Still, the film too often strays from the main storyline. Dickie Moltisanti’s quest for meaning is set against the backdrop of the 1967 Newark riots, which gives us a somewhat irrelevant subplot about Harold McBrayer (played by Leslie Odom, Jr.), an ambitious African-American gangster fighting for equality.
The Sopranos was far inferior to shows like The Wire when it came to depicting minorities, and this social commentary on race relations almost seems like a way of making amends while also remaining topical. Once again, however, the idea isn’t afforded an opportunity to properly develop, and the shoehorned story of Harold McBrayer ultimately has nothing meaningful to say. He’s only there to sleep with Giuseppina and serve as Dickie’s foil.
What About Tony Soprano?
Even though ‘Moltisanti’ translates as ‘many saints,’ The Many Saints of Newark bears the tagline “Who Made Tony Soprano?” A Sopranos film obviously needs the mob boss who made it all possible, but we don’t even see teenage Tony until we’ve reached the midway point.
A time jump to 1972 shows Tony as a moody teenager not too dissimilar from his future son, AJ. As expected, the scenes involving Tony and his mother, Livia, provide the film’s emotional backbone, somehow making the whole thing somewhat worthwhile. They’re easily the most relatable and believable characters.
Michael Gandolfini steps into his late father’s shoes and immediately breathes life into a lifeless film. Not only does he resemble James Gandolfini; he resembles Tony Soprano as well. Although Dickie remains the de facto main character, the teenage Tony carries the same gravitas and magnetism that his adult counterpart conveyed throughout the original series. He steals the show.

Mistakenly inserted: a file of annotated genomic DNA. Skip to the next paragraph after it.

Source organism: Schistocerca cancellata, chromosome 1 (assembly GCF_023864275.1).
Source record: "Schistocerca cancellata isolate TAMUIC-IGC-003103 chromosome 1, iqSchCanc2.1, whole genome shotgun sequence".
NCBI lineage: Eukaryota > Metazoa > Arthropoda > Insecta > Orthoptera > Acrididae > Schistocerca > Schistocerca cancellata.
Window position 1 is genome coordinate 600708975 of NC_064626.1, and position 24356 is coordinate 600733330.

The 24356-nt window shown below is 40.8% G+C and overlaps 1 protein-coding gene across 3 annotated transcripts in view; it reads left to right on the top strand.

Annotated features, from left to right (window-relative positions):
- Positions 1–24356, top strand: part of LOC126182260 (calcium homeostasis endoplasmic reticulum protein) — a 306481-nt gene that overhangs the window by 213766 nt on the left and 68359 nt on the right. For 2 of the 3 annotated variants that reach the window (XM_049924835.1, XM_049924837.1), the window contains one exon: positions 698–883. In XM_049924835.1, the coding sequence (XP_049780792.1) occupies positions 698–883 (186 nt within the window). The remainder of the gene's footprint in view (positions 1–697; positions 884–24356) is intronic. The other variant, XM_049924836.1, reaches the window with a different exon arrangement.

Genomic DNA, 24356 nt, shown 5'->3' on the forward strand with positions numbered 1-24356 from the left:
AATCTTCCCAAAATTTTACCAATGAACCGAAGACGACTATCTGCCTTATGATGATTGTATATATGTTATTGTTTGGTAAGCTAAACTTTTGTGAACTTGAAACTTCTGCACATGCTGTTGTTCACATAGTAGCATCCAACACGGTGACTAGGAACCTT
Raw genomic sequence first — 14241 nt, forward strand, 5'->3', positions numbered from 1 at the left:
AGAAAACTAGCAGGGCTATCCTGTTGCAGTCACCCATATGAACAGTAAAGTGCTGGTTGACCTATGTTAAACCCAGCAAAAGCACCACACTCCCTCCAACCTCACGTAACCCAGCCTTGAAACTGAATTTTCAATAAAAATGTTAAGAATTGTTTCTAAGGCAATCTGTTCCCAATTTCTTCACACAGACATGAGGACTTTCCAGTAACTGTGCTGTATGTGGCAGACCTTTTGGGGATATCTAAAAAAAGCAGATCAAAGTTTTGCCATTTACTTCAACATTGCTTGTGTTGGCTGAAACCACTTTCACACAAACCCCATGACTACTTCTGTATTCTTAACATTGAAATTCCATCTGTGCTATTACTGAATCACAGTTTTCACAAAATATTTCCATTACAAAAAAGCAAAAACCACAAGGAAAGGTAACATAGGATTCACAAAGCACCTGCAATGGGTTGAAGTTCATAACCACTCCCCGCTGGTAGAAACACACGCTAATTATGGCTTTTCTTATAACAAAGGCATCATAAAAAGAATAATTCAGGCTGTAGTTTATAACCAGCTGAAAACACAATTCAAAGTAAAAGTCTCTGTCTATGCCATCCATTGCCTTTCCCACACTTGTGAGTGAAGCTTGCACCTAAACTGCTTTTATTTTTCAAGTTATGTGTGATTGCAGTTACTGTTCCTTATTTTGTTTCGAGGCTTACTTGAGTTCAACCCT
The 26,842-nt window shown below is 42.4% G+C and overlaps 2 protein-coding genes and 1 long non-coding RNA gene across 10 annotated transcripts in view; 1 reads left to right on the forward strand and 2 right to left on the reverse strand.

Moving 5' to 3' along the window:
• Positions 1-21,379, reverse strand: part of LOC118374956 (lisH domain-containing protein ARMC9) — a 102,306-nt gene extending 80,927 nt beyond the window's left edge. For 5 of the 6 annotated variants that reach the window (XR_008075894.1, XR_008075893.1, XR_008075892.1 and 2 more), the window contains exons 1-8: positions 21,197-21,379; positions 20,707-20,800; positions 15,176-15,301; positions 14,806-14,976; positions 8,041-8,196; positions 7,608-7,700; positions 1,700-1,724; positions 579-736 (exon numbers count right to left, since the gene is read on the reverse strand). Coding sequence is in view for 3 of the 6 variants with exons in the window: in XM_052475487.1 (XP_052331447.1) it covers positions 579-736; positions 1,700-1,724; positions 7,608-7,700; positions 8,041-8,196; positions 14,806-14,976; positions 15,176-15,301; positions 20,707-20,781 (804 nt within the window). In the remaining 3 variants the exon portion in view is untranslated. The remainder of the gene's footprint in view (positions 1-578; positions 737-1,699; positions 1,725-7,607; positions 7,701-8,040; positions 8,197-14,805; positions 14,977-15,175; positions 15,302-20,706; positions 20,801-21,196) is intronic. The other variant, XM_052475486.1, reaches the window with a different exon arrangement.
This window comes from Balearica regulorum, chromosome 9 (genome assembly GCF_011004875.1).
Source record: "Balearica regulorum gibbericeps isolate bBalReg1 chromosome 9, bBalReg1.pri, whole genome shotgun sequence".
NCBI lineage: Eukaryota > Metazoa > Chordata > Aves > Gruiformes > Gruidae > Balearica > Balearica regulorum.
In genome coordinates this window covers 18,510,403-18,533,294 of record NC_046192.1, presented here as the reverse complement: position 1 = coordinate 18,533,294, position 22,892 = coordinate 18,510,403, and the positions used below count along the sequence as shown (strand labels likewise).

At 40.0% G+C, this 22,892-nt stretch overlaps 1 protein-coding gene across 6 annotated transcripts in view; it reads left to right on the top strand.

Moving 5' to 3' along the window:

The same is true of Livia — Vera Farmiga pulls off a perfect duplicate of Nancy Marchand’s delightfully toxic nihilism. In fact, I actually have more sympathy for Livia’s character as a result. Watching her struggle to raise the Soprano family by herself (Johnny Boy Soprano was in prison during Tony’s formative years) explains how she’d develop such a cold and unloving personality.
If there’s something The Many Saints of Newark manages to get right, it’s the portrayals of the two most important characters from the series.
If nothing else, The Many Saints of Newark isn’t quite as bad as I’ve made it sound. Even though I’ve found issue with pretty much everything the film has to offer, the main emotion I felt while watching it was disappointment rather than disgust. Following up the greatest TV show of all time is pretty much impossible, and we’re unfortunately reminded of The Sopranos’ greatness with every frame.